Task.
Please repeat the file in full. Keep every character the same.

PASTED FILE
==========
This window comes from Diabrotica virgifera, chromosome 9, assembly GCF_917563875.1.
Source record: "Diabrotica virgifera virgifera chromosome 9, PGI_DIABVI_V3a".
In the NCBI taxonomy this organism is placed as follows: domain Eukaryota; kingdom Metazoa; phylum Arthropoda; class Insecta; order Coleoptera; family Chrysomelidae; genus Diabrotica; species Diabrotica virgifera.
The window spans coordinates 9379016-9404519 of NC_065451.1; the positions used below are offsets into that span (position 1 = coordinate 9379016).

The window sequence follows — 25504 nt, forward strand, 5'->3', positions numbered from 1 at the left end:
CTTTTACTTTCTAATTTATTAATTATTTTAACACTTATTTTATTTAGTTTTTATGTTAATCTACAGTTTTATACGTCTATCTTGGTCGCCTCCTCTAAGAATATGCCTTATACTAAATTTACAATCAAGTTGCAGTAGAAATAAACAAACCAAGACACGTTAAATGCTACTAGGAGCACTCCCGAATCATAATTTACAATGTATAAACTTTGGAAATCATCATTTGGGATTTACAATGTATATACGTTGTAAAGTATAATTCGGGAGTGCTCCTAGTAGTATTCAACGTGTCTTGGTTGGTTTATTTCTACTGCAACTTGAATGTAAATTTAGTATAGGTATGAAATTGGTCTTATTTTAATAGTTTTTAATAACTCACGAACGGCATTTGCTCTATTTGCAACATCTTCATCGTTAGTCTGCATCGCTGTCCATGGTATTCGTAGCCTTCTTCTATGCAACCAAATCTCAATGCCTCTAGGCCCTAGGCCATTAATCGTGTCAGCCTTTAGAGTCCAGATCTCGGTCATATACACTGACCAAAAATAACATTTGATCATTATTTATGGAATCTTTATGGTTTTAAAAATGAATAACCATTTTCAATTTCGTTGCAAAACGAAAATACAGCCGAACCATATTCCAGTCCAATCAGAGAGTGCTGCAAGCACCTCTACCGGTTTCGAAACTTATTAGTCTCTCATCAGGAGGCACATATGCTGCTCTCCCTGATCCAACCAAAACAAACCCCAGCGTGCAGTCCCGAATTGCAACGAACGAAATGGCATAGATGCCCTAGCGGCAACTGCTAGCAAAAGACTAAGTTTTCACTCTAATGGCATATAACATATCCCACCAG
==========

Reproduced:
This window comes from Diabrotica virgifera, chromosome 9, assembly GCF_917563875.1.
Source record: "Diabrotica virgifera virgifera chromosome 9, PGI_DIABVI_V3a".
In the NCBI taxonomy this organism is placed as follows: domain Eukaryota; kingdom Metazoa; phylum Arthropoda; class Insecta; order Coleoptera; family Chrysomelidae; genus Diabrotica; species Diabrotica virgifera.
The window spans coordinates 9379016-9404519 of NC_065451.1; the positions used below are offsets into that span (position 1 = coordinate 9379016).

The window sequence follows — 25504 nt, forward strand, 5'->3', positions numbered from 1 at the left end:
CTTTTACTTTCTAATTTATTAATTATTTTAACACTTATTTTATTTAGTTTTTATGTTAATCTACAGTTTTATACGTCTATCTTGGTCGCCTCCTCTAAGAATATGCCTTATACTAAATTTACAATCAAGTTGCAGTAGAAATAAACAAACCAAGACACGTTAAATGCTACTAGGAGCACTCCCGAATCATAATTTACAATGTATAAACTTTGGAAATCATCATTTGGGATTTACAATGTATATACGTTGTAAAGTATAATTCGGGAGTGCTCCTAGTAGTATTCAACGTGTCTTGGTTGGTTTATTTCTACTGCAACTTGAATGTAAATTTAGTATAGGTATGAAATTGGTCTTATTTTAATAGTTTTTAATAACTCACGAACGGCATTTGCTCTATTTGCAACATCTTCATCGTTAGTCTGCATCGCTGTCCATGGTATTCGTAGCCTTCTTCTATGCAACCAAATCTCAATGCCTCTAGGCCCTAGGCCATTAATCGTGTCAGCCTTTAGAGTCCAGATCTCGGTCATATACACTGACCAAAAATAACATTTGATCATTATTTATGGAATCTTTATGGTTTTAAAAATGAATAACCATTTTCAATTTCGTTGCAAAACGAAAATACAGCCGAACCATATTCCAGTCCAATCAGAGAGTGCTGCAAGCACCTCTACCGGTTTCGAAACTTATTAGTCTCTCATCAGGAGGCACATATGCTGCTCTCCCTGATCCAACCAAAACAAACCCCAGCGTGCAGTCCCGAATTGCAACGAACGAAATGGCATAGATGCCCTAGCGGCAACTGCTAGCAAAAGACTAAGTTTTCACTCTAATGGCATATAACATATCCCACCAG